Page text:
The trick is to make the outer layer really thin around the ball of filling, then put it in the mould and pop it out. Traditional moulds are wooden with the shape cut into them, but more common these days are the plastic press-type moulds I used here as it’s easier to get the mooncakes out. I used this KINGSO Round Mooncake 50g DIY Moon Cake Mold Cookie Cutter 4 Flower Plant Stamps Decoration found on Amazon which was nice and easy to use.
I won’t lie, these Chinese mooncakes are a little fiddly to make, but it’s not difficult, really. And I know mine are far from perfect-looking, but they’re still cute. Plus more importantly, the result is a delicious treat that I’m sure anyone would love to receive as a gift and enjoy whatever the occasion. Sweet and gently nutty, these are definitely worth the effort.
Chinese mooncakes (snow skin mooncakes)
Mooncakes are traditionally eaten to celebrate the Mid-Autumn Festival, but whatever your excuse these are both pretty and delicious with their sweet-nutty filling.
For the outer dough
- 1/2 cup cooked glutinous rice flour 55g, see note below
- 1/4 cup confectioners sugar 35g, icing sugar
- 1 1/2 tbsp coconut oil
- 2 tbsp water or a little more
For the filling
- 1/2 cup black sesame seeds 75g
- 2 tbsp unsalted butter 20g
- 3 tbsp confectioners sugar 26g, icing sugar
- 2 tbsp glutinous rice flour
For the outer dough
Sift the cooked glutinous rice flour and confectioner's sugar together into a bowl. Add the coconut oil and water and mix to combine. If you'd like to add color, add a little at this point either to all or part (I added a little freeze dried strawberry to give pink tinge; matcha powder is another good option). Press the mixture together, adding a little more water if it breaks up too much. Weigh out 4 pieces of 17g each (you will have spare).
For the filling
Toast the sesame seeds in a dry skillet for around 4 min until they start to smell nutty and sizzle slightly. Transfer to a food processor and leave to cool before pulsing until smooth, scraping down the sides as needed.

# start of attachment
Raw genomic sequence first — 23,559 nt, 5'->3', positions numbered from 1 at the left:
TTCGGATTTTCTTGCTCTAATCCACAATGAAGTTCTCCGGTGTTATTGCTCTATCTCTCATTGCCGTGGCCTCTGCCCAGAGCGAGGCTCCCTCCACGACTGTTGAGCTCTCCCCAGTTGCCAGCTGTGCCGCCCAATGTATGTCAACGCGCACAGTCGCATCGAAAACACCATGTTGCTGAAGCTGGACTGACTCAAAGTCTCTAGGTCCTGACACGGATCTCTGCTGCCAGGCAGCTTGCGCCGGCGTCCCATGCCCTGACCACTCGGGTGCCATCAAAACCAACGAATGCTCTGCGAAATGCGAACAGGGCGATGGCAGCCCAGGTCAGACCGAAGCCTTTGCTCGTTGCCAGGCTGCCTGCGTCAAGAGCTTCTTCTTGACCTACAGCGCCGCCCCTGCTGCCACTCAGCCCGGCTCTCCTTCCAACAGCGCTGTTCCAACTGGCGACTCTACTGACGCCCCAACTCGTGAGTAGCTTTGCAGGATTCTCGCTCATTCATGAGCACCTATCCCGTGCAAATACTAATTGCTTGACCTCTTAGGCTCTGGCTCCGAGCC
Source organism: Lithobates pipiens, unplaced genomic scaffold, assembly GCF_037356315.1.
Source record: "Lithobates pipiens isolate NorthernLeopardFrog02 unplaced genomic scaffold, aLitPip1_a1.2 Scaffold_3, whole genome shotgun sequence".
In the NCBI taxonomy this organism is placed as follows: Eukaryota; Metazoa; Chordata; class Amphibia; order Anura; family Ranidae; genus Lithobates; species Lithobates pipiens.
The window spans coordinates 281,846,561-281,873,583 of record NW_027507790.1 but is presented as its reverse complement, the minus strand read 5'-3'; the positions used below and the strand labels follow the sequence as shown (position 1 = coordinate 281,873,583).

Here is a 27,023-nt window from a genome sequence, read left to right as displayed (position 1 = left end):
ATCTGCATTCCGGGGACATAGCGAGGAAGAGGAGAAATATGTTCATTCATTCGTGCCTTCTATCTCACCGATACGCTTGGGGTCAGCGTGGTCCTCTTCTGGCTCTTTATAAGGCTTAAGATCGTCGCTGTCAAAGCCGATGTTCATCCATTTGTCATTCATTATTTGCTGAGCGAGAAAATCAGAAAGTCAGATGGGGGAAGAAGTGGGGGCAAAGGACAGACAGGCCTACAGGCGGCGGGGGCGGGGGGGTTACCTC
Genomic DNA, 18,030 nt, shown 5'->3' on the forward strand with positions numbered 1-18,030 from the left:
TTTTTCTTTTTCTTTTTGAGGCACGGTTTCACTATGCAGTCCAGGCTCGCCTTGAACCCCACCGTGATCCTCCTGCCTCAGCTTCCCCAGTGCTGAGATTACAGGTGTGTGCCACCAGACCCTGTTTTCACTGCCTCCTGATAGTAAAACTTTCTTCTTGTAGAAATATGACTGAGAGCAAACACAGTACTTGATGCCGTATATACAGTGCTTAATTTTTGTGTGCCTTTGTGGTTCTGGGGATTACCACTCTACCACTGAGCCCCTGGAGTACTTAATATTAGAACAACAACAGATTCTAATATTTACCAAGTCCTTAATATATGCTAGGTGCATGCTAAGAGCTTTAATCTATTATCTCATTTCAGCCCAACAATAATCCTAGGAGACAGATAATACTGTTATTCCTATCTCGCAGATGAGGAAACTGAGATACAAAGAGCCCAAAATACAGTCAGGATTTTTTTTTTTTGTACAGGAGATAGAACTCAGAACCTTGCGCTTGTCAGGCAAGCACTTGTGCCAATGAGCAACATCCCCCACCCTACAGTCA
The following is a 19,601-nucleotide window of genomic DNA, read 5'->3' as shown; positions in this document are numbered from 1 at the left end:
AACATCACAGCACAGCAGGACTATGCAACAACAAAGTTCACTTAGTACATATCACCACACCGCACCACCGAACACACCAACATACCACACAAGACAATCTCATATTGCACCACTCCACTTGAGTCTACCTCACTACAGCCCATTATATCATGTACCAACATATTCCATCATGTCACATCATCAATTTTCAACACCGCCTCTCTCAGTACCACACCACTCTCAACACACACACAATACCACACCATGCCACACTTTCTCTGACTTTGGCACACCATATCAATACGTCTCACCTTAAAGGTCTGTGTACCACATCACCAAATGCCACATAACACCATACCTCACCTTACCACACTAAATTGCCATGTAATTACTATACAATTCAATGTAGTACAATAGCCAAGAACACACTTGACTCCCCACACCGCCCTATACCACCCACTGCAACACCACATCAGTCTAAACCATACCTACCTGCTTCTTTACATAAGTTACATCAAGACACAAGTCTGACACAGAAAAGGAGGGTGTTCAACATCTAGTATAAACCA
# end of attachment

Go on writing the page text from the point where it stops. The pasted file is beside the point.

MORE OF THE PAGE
Add the butter and sugar to the sesame seeds and pulse until mixed through. Add the glutinous rice flour and pulse to mix. Form the dough into 30g balls - you should get 4.
To form mooncakes
Flatten the pieces of outer dough into a thin round then place one of the sesame filling balls on top of a round. Wrap the outer dough around the filling, kneading it around as needed, so it covers completely. Repeat with the rest.
Lightly flour the mooncake mould then carefully put one of the mooncakes inside. Place on a surface and press down the top of the mould so that it imprints the top then press out the mooncake. Repeat with the rest then serve. You can keep them chilled for a couple days or slightly longer frozen.
Note - you will have extra outer dough, enough for 2 or more mooncakes, so feel free to make either more sesame filling (eg make 1.5 times original) or try another filling. It's also worth having a little extra in case you need to patch them as you form as it will be thin but avoid adding too much.
If you can't find cooked glutinous rice flour, you can make it by toasting uncooked flour in a dry skillet/frying pan until it goes slightly yellow, stirring now and then, but I'm not sure it is as good.
See all the Dark Recipes for the Solar Eclipse
- Blackberry Chocolate Thumbprint Cookies by Sew You Think You Can Cook
- Chinese Mooncakes (Snow Skin Mooncakes) by Caroline’s Cooking
- Dark Sweet Cherry Crepes by A Day in the Life on the Farm
- Deep Dark Chocolate Brownies by Palatable Pastime
- Eclipse Pizza by Amy’s Cooking Adventures
- Homemade Moon Pies by Family Around the Table
- Ramen and a Martini from the Abyss by Culinary Adventures with Camilla
- Triple Chocolate Cookies by The Freshman Cook
Try these other Chinese food ideas: